A Preliminary Study Into the Significance of Intrarenal Reflux in BK Virus Nephropathy After Kidney Transplantation

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The BK virus typically colonizes the lower urinary tract and is the causative agent in BK virus nephropathy (BKVN), which can progress to allograft dysfunction and graft loss. Urinary reflux in kidney allografts is induced by vesicoureteral reflux or disturbances in intrarenal reflux (IRR), believed to be associated with BKVN. This study was designed to elucidate the relationship between BKVN and IRR.


We examined 30 renal transplant recipients histologically diagnosed with BKVN using anti-Simian virus 40 immunohistochemistry and 60 clinically matched control recipients. The BKVN patients were divided into stable (n = 12) and progressive (n = 18) groups according to allograft kidney function 1 year after diagnosis. Histological rejection scores according to the pathological classification of rejection in renal allografts (Banff classification), histological BKVN stages, and histological polyomavirus load levels (pvl) proposed by the Banff working group were evaluated. The IRR was quantified by histological reflux scores defined with retention and reflux of immunostained Tamm-Horsfall protein in renal tubules and glomeruli.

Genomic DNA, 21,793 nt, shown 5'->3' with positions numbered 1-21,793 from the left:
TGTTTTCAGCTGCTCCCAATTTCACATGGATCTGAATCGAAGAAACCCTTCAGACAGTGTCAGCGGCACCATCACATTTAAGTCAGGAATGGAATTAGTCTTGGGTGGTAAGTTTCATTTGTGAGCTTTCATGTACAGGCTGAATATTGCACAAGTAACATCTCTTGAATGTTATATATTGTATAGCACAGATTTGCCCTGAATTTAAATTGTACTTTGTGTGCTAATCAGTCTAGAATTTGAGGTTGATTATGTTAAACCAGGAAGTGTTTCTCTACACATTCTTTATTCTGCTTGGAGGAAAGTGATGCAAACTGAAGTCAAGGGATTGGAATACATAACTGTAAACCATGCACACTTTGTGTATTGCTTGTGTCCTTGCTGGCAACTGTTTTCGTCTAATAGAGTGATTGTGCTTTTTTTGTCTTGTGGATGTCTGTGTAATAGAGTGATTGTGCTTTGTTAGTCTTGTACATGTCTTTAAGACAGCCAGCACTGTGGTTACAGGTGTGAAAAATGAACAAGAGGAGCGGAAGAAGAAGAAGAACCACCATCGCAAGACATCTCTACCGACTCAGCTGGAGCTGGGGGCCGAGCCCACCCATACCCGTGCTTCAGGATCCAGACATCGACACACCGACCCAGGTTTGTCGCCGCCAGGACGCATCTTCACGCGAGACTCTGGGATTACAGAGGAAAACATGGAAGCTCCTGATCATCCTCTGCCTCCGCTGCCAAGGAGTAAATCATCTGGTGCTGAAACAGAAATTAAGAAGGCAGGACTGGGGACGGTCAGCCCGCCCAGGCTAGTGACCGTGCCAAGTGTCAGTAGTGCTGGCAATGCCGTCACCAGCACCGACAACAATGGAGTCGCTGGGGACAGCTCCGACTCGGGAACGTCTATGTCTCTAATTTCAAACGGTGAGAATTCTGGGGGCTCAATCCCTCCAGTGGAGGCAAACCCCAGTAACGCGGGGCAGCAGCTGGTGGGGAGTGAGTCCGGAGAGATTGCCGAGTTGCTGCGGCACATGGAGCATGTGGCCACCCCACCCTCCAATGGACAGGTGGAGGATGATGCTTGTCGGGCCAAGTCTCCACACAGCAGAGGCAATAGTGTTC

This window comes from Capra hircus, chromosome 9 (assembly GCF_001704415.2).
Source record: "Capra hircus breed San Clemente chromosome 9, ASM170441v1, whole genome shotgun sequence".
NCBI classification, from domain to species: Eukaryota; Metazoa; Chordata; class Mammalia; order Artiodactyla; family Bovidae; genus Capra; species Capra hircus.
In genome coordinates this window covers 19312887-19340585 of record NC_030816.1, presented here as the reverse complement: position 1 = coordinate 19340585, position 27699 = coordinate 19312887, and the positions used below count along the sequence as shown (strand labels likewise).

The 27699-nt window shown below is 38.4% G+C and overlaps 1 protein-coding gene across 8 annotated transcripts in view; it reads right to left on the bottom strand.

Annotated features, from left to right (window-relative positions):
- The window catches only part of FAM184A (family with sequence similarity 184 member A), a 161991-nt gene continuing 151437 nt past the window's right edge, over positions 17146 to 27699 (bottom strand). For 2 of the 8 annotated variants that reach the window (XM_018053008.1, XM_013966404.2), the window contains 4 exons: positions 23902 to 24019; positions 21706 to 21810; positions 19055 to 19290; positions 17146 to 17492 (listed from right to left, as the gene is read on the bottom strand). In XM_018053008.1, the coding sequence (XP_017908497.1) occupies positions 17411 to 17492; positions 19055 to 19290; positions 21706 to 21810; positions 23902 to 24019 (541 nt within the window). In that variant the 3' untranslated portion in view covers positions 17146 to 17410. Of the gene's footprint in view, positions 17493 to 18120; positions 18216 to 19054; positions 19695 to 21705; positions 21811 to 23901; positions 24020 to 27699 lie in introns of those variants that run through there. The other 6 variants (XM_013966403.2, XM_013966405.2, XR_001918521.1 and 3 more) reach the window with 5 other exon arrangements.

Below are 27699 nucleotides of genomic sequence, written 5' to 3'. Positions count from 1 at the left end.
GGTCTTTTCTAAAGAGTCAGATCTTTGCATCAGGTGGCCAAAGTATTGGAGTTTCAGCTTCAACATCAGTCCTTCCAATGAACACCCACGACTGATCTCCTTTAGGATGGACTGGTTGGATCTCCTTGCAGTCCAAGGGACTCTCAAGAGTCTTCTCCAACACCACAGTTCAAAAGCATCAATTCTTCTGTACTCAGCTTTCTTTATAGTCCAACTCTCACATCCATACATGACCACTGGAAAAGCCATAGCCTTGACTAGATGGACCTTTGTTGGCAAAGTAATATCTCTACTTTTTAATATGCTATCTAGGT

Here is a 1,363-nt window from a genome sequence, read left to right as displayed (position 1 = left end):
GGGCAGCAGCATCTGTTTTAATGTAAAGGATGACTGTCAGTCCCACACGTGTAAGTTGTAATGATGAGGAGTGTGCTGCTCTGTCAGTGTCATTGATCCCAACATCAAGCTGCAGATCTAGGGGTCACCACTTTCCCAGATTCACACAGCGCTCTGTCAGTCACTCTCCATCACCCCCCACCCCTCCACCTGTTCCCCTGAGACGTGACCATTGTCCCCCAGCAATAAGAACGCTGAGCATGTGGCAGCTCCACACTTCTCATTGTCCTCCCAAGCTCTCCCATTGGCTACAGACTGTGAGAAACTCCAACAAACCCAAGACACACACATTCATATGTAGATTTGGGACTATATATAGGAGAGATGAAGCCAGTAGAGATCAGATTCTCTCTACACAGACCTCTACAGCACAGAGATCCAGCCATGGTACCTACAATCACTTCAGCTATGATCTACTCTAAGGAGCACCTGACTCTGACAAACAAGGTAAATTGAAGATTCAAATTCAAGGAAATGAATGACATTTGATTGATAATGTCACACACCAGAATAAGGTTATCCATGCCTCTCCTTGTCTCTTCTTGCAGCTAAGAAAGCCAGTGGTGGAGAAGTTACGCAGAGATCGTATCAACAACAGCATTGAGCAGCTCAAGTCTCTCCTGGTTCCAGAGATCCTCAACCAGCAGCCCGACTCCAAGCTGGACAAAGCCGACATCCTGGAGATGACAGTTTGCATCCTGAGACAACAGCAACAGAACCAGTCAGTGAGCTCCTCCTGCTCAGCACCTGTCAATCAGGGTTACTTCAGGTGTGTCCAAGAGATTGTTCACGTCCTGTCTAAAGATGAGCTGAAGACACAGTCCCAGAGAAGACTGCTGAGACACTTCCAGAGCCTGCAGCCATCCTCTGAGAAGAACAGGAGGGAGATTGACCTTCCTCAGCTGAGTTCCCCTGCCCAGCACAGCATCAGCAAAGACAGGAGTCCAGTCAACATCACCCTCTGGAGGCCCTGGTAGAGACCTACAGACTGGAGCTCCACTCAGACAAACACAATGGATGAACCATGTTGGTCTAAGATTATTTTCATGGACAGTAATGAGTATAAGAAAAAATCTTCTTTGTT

Higher reflux scores were observed in the BKVN group compared with that in the control group. No differences in clinical parameters were observed between the BKVN and control groups. Reflux scores and pvl were significantly higher in the progressive group than in the stable BKVN group with no significant difference in BK stage observed between groups. Reflux scores were found to be significantly correlated with pvl.


Our preliminary study suggested that IRR might be a predisposing and prognostic factor in BKVN.

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